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Feline Leukemia in Multiple Cat Households?

post #1 of 12
Thread Starter 
Our little 5 month old dilute tortie, Luthien, was diagnosed last night with Feline Leukemia. She'd been tested negative at about 3 months old. Our new vet is fantastic and very helpful.

However, I am finding very different info online about transmission. One thing I read was that it is not easily transmissable to other adult cats. Then I read that it is readily transmitted. We're confused and concerned about the health of the other cats. We are going to get everybody re-tested, starting with her littermate Eowyn and younger sibs (same momcat) Flash and Fleur, as well as Trinity, who nursed Luthien and Eowyn when we first took them in. Right now, we have Luthien in isolation in the room with us, and the others we consider the highest-risk (those noted above) in isolation in another room here.

Any info on transmission, immune-boosting stuff, etc would be dearly appreciated.
post #2 of 12
From what I have learned it is not easily transmitted between house cats, and the virus only lives in bodily fluids.....

How ever to ease your mind, maybe it would be prudent to get the remaining cats vaccinated.....though the FIV vaccine can be pricey.....

Also if you do plan on vaccinating make sure you either have them micrchipped or are confident that they will never get out of the house, because once vaccinated and FIV test they have will come out positive, and there is no way to tell the difference between a sick cat or a vaccinated cat....some do gooder may feel its their duty to put the kit down.......

On a positive side cats with FIV can live long happy and for the most part healthy lives...this is not a death sentence.....

Good luck
post #3 of 12
ALL your other kitties have been fixed, have`nt they??? This can be transmitted pretty easily though sex. (Exchanging bodily fluids) Or agression that draws blood.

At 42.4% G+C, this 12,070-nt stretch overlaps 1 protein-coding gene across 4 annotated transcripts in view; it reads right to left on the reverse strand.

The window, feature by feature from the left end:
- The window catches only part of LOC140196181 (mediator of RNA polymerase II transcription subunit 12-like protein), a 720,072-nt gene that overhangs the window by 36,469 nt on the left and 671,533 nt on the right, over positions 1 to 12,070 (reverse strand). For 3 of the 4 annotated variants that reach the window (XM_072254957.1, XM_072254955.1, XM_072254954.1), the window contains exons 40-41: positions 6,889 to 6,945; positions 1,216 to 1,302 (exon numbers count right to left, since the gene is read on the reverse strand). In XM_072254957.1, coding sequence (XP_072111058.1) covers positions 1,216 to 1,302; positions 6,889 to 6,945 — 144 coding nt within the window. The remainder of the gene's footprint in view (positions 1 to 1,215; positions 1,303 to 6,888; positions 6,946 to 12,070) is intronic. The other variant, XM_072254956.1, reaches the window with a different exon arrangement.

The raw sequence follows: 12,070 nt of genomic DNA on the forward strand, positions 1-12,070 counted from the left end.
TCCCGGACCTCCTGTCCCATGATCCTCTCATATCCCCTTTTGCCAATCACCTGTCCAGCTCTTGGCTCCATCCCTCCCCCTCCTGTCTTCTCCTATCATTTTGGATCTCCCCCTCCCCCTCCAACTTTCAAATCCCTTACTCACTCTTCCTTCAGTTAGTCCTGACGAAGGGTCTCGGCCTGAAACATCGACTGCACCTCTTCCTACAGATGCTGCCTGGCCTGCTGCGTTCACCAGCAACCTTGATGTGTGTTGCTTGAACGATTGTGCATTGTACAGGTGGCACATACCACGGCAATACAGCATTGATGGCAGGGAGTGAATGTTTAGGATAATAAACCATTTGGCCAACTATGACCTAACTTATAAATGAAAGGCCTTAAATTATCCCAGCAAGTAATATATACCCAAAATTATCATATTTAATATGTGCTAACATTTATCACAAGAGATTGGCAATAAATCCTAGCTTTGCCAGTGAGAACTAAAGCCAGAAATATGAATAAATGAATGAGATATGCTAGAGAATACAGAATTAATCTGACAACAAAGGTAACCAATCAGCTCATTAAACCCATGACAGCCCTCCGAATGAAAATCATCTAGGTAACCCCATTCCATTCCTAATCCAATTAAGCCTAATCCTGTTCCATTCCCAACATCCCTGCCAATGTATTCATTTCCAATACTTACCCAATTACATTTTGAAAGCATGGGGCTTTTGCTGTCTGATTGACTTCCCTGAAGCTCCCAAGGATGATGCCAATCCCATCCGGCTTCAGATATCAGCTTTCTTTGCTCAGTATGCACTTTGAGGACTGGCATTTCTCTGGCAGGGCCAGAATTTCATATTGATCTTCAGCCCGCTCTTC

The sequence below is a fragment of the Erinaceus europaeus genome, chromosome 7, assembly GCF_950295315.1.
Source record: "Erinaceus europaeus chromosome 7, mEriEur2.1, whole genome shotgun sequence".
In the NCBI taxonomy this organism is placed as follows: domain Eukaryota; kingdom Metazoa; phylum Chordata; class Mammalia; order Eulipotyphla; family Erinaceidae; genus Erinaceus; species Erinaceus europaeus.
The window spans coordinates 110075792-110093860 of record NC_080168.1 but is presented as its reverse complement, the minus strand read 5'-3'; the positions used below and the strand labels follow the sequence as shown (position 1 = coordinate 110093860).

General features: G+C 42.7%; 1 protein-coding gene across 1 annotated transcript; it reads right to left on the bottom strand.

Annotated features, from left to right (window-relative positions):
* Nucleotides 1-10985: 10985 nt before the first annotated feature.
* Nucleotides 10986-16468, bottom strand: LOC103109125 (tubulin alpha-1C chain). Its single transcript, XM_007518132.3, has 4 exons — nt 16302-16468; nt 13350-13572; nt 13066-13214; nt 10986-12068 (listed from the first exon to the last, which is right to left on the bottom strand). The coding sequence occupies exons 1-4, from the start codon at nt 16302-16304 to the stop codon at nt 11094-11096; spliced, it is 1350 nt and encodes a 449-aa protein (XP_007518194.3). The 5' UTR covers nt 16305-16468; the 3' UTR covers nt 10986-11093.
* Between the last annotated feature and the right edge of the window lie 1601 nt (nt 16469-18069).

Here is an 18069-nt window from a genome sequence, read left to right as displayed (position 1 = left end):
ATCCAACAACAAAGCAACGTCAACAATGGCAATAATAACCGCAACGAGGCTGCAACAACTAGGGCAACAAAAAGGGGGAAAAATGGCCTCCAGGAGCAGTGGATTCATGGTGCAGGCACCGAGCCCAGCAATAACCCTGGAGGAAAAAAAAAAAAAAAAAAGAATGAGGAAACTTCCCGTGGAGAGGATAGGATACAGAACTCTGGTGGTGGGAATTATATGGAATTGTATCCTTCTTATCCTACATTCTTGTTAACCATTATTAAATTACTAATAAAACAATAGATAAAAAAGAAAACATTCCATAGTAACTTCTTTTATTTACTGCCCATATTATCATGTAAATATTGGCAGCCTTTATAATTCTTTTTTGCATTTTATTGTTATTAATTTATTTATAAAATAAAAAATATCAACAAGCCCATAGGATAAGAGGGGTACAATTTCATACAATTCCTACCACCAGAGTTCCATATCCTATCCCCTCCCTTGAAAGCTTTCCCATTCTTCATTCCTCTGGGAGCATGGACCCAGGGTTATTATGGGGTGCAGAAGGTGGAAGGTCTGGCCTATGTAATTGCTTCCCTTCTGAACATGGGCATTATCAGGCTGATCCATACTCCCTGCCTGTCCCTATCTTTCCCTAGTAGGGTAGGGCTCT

I do understand that cat luekemia is not the same as the people kind. cats that are taken care of can live a long time with this.
I would not let this be an outdoor kitty at all though if i were you. Too much can happen to them out there and if they get hurt they can get infections easily....not to mention possibly giving it to stray cats that theymight fight with.
Your vet should be able to give you all the info you need.
post #4 of 12
OMG Sue! I went thru exactly what you are describing 2 years ago. At the time my household numbered 13 and a 9 month old kitten (Hendrix) tested positive for it. He was born feral and showed up on my property when a young kitten with his brother. Both were sick, both were vetted and supposedly tested while at the vet. We found out later the FeLV test was not run - not that it would have mattered as sometimes it just doesn't show up at a young age.

You are exactly right - online information is somewhat contradictory at best. I read all I could and also contacted a cat specialist that works with universities to keep up with the disease. Here's some of the conclusions I came to.